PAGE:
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Climatic Fluctuations and the Diffusion of Agriculture

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  • Quamrul Ashraf
  • Stelios Michalopoulos

Abstract

This research examines the climatic origins of the diffusion of Neolithic agriculture across countries and archaeological sites. The theory suggests that a foraging society s history of climatic shocks shaped the timing of its adoption of farming. Specifically, as long as climatic disturbances did not lead to a collapse of the underlying resource base, the rate at which hunter-gatherers were climatically propelled to experiment with their habitats determined the accumulation of tacit knowledge complementary to farming. Consistent with the proposed hypothesis, the empirical investigation demonstrates that, conditional on biogeographic endowments, climatic volatility has a hump-shaped effect on the timing of the adoption of agriculture.

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Paper provided by National Bureau of Economic Research, Inc in its series NBER Working Papers with number 18765.

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Date of creation: Feb 2013
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Handle: RePEc:nbr:nberwo:18765

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  1. Peretto, Pietro F., 2012. "Resource abundance, growth and welfare: A Schumpeterian perspective," Journal of Development Economics, Elsevier, Elsevier, vol. 97(1), pages 142-155.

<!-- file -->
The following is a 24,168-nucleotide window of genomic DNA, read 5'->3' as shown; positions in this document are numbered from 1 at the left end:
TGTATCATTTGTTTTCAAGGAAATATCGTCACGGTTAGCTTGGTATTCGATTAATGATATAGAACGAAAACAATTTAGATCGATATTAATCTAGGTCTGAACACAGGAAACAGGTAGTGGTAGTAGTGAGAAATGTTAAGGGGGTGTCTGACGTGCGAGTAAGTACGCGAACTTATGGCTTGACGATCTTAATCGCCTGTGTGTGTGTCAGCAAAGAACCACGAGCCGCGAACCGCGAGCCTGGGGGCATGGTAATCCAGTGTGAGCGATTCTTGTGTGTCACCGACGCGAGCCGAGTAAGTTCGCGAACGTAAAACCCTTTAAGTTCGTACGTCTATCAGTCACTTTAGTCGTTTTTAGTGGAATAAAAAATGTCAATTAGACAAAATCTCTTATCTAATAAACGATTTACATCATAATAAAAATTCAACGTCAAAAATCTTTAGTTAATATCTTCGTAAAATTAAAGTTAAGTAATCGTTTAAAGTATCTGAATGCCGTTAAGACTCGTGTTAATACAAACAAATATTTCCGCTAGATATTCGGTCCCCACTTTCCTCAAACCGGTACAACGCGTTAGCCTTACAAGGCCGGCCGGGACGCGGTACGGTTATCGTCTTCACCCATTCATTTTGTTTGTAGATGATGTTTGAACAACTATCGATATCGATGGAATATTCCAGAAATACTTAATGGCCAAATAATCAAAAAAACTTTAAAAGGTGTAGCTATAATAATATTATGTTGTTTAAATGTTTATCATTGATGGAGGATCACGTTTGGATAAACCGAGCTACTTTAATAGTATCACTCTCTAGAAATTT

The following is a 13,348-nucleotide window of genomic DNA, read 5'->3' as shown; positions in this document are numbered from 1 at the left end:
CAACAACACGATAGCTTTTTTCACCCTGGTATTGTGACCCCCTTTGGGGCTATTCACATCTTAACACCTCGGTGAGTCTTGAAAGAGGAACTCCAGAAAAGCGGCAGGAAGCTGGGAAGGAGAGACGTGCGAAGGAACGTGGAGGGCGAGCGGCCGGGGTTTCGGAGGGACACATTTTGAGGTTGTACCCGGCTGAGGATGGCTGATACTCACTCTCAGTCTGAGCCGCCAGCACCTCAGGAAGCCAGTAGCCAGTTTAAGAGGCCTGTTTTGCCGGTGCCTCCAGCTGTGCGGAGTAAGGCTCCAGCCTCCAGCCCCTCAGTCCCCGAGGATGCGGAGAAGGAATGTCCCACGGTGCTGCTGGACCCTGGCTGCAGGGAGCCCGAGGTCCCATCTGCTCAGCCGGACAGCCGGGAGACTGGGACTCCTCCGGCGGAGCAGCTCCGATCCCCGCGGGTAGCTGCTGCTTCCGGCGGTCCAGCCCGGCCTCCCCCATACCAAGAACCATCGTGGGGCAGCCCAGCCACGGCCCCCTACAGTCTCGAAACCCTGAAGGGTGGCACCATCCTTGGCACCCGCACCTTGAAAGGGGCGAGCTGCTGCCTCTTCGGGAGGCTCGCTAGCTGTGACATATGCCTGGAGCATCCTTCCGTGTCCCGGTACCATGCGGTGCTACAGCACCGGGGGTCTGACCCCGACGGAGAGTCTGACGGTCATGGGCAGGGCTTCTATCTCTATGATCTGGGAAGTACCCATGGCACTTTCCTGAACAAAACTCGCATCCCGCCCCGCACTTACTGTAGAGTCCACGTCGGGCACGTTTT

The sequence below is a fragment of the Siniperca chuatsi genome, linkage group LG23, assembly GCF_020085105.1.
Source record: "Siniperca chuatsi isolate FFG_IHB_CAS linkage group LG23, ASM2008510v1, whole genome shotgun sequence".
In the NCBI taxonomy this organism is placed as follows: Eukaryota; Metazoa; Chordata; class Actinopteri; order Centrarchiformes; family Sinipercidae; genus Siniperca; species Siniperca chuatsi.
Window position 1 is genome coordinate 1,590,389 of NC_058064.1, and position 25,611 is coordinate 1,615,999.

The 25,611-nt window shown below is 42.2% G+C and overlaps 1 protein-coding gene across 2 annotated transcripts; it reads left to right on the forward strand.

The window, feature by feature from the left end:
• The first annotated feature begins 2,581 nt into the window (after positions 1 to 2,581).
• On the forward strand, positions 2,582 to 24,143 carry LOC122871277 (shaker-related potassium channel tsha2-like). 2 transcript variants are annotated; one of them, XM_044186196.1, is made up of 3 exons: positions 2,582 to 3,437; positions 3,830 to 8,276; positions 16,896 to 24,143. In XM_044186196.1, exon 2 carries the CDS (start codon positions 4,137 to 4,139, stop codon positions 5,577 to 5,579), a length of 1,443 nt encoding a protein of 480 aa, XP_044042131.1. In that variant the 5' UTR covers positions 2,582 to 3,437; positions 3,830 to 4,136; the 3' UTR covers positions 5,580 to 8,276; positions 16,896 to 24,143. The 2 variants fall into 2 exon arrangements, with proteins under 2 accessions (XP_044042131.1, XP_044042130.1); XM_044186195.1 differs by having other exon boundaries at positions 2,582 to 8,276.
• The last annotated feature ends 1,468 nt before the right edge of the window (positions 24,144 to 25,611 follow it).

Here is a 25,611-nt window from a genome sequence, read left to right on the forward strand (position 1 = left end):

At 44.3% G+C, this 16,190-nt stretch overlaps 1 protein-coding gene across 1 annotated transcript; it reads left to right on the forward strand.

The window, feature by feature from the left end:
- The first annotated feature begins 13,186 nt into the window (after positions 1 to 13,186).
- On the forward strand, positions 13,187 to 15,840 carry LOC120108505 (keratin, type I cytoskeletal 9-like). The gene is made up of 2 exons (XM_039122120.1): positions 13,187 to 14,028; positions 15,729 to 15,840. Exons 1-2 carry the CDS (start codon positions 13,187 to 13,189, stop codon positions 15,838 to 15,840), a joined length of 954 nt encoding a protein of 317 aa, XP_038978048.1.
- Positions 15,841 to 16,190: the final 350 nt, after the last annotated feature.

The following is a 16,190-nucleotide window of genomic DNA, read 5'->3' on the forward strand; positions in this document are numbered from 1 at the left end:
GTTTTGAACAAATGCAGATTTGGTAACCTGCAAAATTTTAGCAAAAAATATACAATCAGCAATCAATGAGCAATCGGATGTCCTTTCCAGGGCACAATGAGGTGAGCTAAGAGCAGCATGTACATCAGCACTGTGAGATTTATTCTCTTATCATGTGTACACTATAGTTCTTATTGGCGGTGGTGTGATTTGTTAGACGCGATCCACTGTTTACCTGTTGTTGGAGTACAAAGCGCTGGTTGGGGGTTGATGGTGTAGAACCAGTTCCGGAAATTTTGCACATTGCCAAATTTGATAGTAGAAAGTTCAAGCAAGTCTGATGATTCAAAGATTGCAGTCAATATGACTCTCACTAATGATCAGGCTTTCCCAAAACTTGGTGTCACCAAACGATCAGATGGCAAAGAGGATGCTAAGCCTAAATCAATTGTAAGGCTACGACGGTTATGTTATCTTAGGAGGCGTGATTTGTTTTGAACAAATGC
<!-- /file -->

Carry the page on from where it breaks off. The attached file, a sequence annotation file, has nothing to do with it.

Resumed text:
2. Acemoglu, Daron & Aghion, Philippe & Bursztyn, Leonardo & Hemous, David, 2011. "The Environment and Directed Technical Change," CEPR Discussion Papers, C.E.P.R. Discussion Papers 8660, C.E.P.R. Discussion Papers.
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  6. Quamrul Ashraf & Stelios Michalopoulos, 2010. "The Climatic Origins of the Neolithic Revolution: Theory and Evidence," Discussion Papers Series, Department of Economics, Tufts University, Department of Economics, Tufts University 0751, Department of Economics, Tufts University.
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  12. Quamrul Ashraf & Oded Galor, 2011. "Dynamics and Stagnation in the Malthusian Epoch," NBER Working Papers 17037, National Bureau of Economic Research, Inc.
  13. Oded Galor & Omer Moav, 2007. "The Neolithic Revolution and Contemporary Variations in Life Expectancy," Working Papers 2007-14, Brown University, Department of Economics.
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